William O'Domhnuill's (Daniel's) Translation
of the New Testament into Irish

Completed 1602, and here re-published in 1827

William O'Domhnuill (d.1628), known also as William Daniel, Archbishop of Tuam was a native of Kilkenny and his name appears in the patent (3 March 1592) for the foundation of Trinity College, Dublin. It was while at that College that William took up the work of translating The New Testament - Tiomna Nuadh into Irish. This work was begun by Nicolas Walsh, Bishop of Ossory, who was murdered in 1585, and afterwards it was continued by John Kearney (who translated and published the first Irish Catechism, printed in Dublin in 1571), and Nehemias Donellan, Archbishop of Tuam in 1595.

The merit of first giving to the press, in the native language of the country, a version of the Sacred Scriptures, belongs clearly to Trinity College. Nicholas Walsh, Bishop of Ossory, who died in 1585, had commenced, with the assistance of John Kearney, to translate the Greek Testament into Gaelic. He had also the assistance of Dr. Nehemiah Donnellan, and Dr. William Daniel, or O'Daniel, both of whom subsequently filled the See of Tuam. This translation, dedicated to King James, and published by O'Daniel in 1603, is still reprinted by the Bible Societies. The first Protestant translation of the Old Testament, made under Bishop Bedel's eye, and with such revision of particular passages as his imperfect knowledge of the language enabled him to suggest, though completed in the reign of Charles I., was not published before the year 1680. It was Bedel, also, who caused the English liturgy to be recited in Irish, in his Cathedral, as early as 1630.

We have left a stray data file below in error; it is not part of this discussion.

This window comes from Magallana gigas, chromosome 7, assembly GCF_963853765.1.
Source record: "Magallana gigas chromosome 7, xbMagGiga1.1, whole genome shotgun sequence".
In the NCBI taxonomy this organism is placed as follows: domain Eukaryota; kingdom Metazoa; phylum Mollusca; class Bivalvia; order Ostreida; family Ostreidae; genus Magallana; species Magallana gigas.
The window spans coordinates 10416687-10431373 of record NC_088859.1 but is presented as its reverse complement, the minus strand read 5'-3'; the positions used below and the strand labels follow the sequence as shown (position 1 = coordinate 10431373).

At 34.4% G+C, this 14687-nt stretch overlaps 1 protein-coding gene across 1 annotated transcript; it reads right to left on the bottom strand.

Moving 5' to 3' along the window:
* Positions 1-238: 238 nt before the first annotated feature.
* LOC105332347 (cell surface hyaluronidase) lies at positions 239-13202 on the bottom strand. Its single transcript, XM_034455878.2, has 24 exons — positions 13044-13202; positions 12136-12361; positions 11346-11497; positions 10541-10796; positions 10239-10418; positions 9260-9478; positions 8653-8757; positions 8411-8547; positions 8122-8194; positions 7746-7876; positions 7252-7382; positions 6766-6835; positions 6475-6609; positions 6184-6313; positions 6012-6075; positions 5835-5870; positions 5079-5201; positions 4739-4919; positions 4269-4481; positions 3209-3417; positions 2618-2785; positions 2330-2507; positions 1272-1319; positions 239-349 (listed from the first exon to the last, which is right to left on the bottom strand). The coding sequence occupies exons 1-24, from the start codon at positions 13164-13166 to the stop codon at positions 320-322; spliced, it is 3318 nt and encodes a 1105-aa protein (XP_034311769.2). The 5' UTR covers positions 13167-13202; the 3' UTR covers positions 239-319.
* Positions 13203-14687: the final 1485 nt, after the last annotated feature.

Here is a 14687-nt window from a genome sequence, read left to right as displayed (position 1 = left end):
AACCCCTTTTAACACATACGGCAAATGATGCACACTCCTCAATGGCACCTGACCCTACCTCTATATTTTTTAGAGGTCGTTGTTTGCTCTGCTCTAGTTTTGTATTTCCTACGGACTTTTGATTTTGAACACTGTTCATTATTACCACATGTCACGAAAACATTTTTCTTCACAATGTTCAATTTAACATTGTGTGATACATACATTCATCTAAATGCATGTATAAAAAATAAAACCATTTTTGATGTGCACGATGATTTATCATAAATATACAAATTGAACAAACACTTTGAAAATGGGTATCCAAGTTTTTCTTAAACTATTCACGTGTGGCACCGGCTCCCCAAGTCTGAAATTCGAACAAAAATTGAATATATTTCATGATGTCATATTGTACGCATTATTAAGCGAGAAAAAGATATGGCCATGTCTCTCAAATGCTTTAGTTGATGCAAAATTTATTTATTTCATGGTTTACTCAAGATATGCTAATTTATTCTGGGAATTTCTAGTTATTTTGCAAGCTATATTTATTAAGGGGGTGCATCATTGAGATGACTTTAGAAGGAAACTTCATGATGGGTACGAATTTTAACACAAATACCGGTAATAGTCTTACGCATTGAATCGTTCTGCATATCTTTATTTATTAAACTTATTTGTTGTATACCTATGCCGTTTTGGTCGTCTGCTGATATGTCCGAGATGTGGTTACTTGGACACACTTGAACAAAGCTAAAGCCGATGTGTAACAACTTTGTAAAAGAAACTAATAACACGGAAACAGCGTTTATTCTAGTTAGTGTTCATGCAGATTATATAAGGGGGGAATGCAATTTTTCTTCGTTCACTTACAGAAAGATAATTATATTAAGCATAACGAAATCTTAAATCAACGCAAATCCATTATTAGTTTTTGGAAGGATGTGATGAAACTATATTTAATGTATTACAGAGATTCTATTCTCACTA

Title Page

John, Chapter 3


The end of eighteenth and beginning of the nineteenth centuries represented a very active period in the production of Irish printing types _____ a consequence of an increased scholarly awareness of the Irish language on the one hand; and, on the other hand, of a renewed enthusiasm for the promotion of the doctrines of the Reformed Church in the aftermath the 1801 Act of Union.  The British and Foreign Bible Society, which in 1814 had begun to issue religious titles in a disparate range of languages and printing types, harboured among its core aspirations the religious conversion of the Irish speaking majority of the population; in 1815, an organ of the British and Foreign Bible Society, the Hibernian Bible Society, agreed that an edition of the New Testament should be published that included an Irish translation in an authentic Irish character.